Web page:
If Driverless Tech Can Crack India, It’ll Work Anywhere

The governments of most countries around the world are willing, if not necessarily eager, to aid in the development of advanced-level assisted driving.

Yet, India is not ‘most countries’.  In mid-2017, the country’s transportation minister Nitin Gadkari said bluntly that his government “will not allow driverless cars in India.” Why? “We are not going to promote any technology or policy that will render people jobless.”

This categorically states the government’s worry. Driving is not only a profession for a many of India’s nearly 1.4Bn people, it also offers a potentially quick route to job growth. Compared to other large countries, Indian unemployment is relatively high at over 6%. Meanwhile, nationwide automobile density is comparatively low, at 22 vehicles per 1,000 people, according to recent government figures. Even a modest increase in the number of cars on the road can have a catalyzing effect on the jobless rate.

“There is a huge shortage of 2.2M drivers,” in the country, says Lalit Katare, an analyst for Allied Market Research, paraphrasing another utterance from Gadkari. “Here lies a potential opportunity to generate a livelihood for job seekers.” So, it’s no wonder that the government is more interested in boosting employment rolls than advancing vehicle technology.

However, that sure isn’t stopping entrepreneurial Indians from chasing the autonomous dream. Hundreds of companies have sprung up around the country to develop advanced-level solutions in every imaginable aspect of assisted driving. This is because, despite the government’s concentration on employment, these systems are badly needed in an environment that is often more hazardous than in other countries. “Accident occurrence and casualties are high in third world countries, including India,” said Pinaki Laskar. “What we need is technology support to drivers for safe driving. This is the crux of the matter.”

Laskar is the founder and CEO of the colorfully named FishEyeBox, a sprawling tech company that concentrates on assisted and autonomous driving solutions. The company doesn’t lack for ambition – it states boldly that it’s “working on an all-in-one solution for an Intelligent Drive System.” It is operating in a market that has a great many quirks not found elsewhere. “Indian road infrastructure has many variable parameters unlike in Western countries which have well developed infrastructures,” said Laskar. “I mean the traffic behavior, driving interactions, etc. are totally different from some other places.”

Bhasker Canagaradjou, of Ipsos Business Consulting put the problem somewhat less diplomatically, saying that the time might not be right for the country to zoom towards autonomy. “India is still not ready for fully autonomous vehicles owing to various issues from erratic driving behavior, the state of traffic and lane discipline, and infrastructure issues.”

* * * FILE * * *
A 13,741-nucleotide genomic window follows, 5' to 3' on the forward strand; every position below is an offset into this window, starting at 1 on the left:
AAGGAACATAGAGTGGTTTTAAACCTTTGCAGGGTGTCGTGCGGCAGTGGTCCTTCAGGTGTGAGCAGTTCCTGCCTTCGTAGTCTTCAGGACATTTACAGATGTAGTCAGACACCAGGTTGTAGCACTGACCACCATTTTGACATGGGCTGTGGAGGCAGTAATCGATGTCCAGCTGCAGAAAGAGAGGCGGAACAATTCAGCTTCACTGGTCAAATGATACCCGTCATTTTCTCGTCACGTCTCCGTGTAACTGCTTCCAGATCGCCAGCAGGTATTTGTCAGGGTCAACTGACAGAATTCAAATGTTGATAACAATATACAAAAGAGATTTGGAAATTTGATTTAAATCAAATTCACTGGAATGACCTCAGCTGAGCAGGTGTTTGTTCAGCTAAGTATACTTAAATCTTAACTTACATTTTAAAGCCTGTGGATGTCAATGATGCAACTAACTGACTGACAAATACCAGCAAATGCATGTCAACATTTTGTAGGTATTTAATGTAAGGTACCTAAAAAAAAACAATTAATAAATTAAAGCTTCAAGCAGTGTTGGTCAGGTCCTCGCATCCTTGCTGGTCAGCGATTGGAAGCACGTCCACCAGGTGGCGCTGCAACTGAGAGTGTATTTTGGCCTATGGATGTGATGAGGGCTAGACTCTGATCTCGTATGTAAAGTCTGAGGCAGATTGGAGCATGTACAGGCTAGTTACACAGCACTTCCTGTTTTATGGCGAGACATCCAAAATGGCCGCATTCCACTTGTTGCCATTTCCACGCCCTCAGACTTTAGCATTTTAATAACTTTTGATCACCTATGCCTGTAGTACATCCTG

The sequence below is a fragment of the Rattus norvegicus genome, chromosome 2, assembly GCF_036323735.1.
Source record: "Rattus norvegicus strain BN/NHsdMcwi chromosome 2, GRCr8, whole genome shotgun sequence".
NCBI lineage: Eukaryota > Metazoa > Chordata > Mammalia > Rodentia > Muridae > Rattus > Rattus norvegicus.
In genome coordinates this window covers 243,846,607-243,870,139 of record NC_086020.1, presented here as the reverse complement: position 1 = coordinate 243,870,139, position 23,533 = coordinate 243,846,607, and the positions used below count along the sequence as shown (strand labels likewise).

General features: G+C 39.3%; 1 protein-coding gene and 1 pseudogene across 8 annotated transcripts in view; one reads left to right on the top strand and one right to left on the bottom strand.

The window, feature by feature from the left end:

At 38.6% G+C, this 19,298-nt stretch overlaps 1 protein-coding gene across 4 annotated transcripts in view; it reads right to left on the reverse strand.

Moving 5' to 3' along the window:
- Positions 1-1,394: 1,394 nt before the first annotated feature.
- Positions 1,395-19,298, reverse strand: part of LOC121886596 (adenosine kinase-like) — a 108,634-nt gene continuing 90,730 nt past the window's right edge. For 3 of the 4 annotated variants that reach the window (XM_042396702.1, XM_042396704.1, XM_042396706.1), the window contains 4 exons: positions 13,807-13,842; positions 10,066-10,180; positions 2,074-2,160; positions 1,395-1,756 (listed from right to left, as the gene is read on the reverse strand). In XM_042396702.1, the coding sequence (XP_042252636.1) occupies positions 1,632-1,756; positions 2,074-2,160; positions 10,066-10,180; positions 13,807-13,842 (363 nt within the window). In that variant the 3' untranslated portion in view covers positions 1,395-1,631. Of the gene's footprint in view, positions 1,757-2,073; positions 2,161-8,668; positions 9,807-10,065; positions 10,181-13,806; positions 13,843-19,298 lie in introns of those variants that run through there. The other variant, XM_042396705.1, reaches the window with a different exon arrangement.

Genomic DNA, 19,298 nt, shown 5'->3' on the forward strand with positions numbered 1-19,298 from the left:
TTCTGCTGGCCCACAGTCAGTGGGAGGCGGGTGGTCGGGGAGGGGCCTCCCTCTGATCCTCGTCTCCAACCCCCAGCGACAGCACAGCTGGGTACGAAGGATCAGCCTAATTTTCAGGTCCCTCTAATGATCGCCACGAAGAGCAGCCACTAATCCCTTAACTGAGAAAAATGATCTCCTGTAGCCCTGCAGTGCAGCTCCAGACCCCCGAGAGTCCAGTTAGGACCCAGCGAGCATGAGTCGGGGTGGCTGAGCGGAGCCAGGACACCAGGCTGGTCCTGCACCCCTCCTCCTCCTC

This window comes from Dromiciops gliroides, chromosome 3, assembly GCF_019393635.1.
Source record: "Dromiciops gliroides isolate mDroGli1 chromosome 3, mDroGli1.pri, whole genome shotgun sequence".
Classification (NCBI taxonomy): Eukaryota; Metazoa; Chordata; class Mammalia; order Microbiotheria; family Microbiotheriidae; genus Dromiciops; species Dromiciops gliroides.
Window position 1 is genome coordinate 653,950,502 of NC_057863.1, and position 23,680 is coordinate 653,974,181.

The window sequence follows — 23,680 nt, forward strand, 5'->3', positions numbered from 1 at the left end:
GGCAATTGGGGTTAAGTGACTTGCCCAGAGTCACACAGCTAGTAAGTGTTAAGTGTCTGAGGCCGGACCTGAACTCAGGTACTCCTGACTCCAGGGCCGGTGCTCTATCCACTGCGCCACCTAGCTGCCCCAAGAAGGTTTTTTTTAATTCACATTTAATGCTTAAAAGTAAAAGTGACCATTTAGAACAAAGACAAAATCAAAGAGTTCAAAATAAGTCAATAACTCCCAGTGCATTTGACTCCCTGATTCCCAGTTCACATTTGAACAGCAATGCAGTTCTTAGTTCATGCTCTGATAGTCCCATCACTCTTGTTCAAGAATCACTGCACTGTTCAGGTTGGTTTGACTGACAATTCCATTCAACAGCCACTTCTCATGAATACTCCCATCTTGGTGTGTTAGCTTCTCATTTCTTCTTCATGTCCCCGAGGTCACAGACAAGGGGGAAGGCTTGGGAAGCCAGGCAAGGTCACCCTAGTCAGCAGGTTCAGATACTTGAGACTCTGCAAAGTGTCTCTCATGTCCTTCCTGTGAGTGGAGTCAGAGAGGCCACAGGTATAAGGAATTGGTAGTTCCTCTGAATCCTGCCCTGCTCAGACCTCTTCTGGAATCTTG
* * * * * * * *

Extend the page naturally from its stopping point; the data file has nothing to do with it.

Yet, the country’s relationship with the automobile is changing rapidly and the resultant atmosphere is conducive to the development of next-level driving solutions. “The Indian market is currently in a transformation phase,” said Katare. “The all-time favorites – diesel vehicles – are on the verge of extinction, similarly alternative-fuel vehicles are on the list for procurement.”

This provides twin opportunities for designers of cutting-edge assisted driving solutions. First, in an environment of change, both consumers and regulators are more accepting of the new and innovative, so it can be relatively easier for automakers and/or solutions providers to get such systems on the road. Secondly, since many of those alt-fuel vehicles are yet to be constructed, they can be crafted with certain assisted-driving functionalities installed at the outset.

It’s little wonder that there is an army of companies and individuals in this huge market working hard to develop these technologies. Of course, as with other large countries India is on the radar of some of the more powerful global players in the assisted/autonomous space; even a small piece of this pie can draw millions of dollars or euros in revenue.

Canagaradjou ticked off a list of notable foreign companies that have set up camp in the country. “Players like Denso, Intel, STM etc. are doing chip-related work in Indian R&D centers.” Although many aspects of Indian vehicle infrastructure and culture are unique to the world, at least some of this work should be applicable on a semi-universal basis. “Intel is currently studying [India’s] traffic patterns, roadside behavior and infrastructure,” added Canagaradjou. “The company is planning to develop algorithms based on the data collected, which could be used to create a model for automated vehicles in other markets like Africa, Indonesia, Singapore and Malaysia.”

Ultimately, then, no matter what a transport minister or other government official might say, assisted driving is advancing in India. It’s possible that solutions developed inside the country could even lead the way for the rest of the world. After all, said Laskar: “If a system becomes intelligent enough to drive autonomously in a super-complex driving environment like Indian roads, I believe it will be the smartest AI solution ever developed.”

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